Title Aberrant Promoter Methylation and Silencing of the Rassf1a Gene in Pediatric Tumors and Cell Lines.
    Date July 2002
    Journal Oncogene
    Excerpt

    Aberrant promoter methylation of tumor suppressor genes has not been fully investigated in pediatric tumors. Therefore, we examined the methylation status of nine genes (p16(INK4A), MGMT, GSTP1, RASSF1A, APC, DAPK, RARbeta, CDH1 and CDH13) in 175 primary pediatric tumors and 23 tumor cell lines using methylation-specific PCR. We studied the major forms of pediatric tumors--Wilms' tumor, neuroblastoma, hepatoblastoma, medulloblastoma, rhabdomyosarcoma, osteosarcoma, Ewing's sarcoma, retinoblastoma and acute leukemia. The most frequently methylated gene in both primary tumors and cell lines was RASSF1A (40, 86%, respectively). However, the rates of RASSF1A methylation in individual tumor types varied from 0 to 88%. RASSF1A methylation was tumor specific and was absent in adjacent non-malignant tissues. Methylation of the other genes was relatively rare in tumors and non-malignant tissues (less than 5%). Neuroblastoma patients with methylation of RASSF1A were significantly older than patients without methylation (P=0.008). There was no relationship between methylation status and other clinico-pathologic parameters. We treated six cell lines lacking RASSF1A mRNA with 5-aza-2'deoxycytidine to examine the relationship between methylation and transcriptional silencing. In five of six cell lines, restoration of RASSF1A mRNA was confirmed by RT-PCR. Our findings indicate that aberrant promoter methylation of RASSF1A may contribute to the pathogenesis of many different forms of pediatric tumors.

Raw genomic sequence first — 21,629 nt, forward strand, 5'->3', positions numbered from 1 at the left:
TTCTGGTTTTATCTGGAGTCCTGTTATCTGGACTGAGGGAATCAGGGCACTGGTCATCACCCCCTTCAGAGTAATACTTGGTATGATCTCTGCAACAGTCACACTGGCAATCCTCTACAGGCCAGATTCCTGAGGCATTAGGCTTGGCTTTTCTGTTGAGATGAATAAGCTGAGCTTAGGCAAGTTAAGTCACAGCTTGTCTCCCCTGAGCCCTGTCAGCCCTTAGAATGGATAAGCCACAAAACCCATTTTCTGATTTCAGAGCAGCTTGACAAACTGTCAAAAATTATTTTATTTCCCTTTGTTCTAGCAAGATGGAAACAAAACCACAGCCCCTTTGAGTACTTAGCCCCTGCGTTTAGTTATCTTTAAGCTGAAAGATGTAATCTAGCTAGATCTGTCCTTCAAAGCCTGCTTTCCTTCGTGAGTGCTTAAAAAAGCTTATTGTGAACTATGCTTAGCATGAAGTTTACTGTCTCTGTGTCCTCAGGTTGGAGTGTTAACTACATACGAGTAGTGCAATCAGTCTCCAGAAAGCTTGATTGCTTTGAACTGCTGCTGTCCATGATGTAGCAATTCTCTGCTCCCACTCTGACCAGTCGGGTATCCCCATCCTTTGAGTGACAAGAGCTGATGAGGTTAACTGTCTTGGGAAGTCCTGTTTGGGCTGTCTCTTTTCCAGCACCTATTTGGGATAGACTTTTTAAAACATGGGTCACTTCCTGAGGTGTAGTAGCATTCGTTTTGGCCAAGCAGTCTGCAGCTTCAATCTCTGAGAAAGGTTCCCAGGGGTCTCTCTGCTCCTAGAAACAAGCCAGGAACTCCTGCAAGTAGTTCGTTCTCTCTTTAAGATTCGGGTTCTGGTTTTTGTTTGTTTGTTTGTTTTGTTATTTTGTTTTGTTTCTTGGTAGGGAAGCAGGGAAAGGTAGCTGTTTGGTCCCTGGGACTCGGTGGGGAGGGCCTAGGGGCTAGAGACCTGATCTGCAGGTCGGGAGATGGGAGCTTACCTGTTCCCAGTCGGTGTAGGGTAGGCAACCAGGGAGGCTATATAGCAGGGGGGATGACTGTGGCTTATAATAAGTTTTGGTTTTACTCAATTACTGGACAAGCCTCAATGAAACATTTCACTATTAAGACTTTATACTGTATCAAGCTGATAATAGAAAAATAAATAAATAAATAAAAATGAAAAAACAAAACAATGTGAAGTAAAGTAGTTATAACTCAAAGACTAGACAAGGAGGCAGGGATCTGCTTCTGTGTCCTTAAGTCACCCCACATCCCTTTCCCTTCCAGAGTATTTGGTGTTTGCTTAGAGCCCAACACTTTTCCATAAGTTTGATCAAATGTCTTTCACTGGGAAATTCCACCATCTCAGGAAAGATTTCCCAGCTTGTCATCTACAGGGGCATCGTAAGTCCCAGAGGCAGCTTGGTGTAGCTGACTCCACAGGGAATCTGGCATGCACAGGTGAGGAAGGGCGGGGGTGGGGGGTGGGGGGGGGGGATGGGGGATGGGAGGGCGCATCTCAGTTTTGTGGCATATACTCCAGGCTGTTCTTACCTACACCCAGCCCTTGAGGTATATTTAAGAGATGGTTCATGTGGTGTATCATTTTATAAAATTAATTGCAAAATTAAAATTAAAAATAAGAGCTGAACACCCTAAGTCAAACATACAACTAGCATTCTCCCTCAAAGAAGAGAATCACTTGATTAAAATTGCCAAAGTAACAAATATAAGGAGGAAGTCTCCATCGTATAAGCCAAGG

Title Fine-needle Aspiration Biopsy Features in a Case of Giant Cell Fibroblastoma of the Chest Wall.
    Date August 2001
    Journal Archives of Pathology & Laboratory Medicine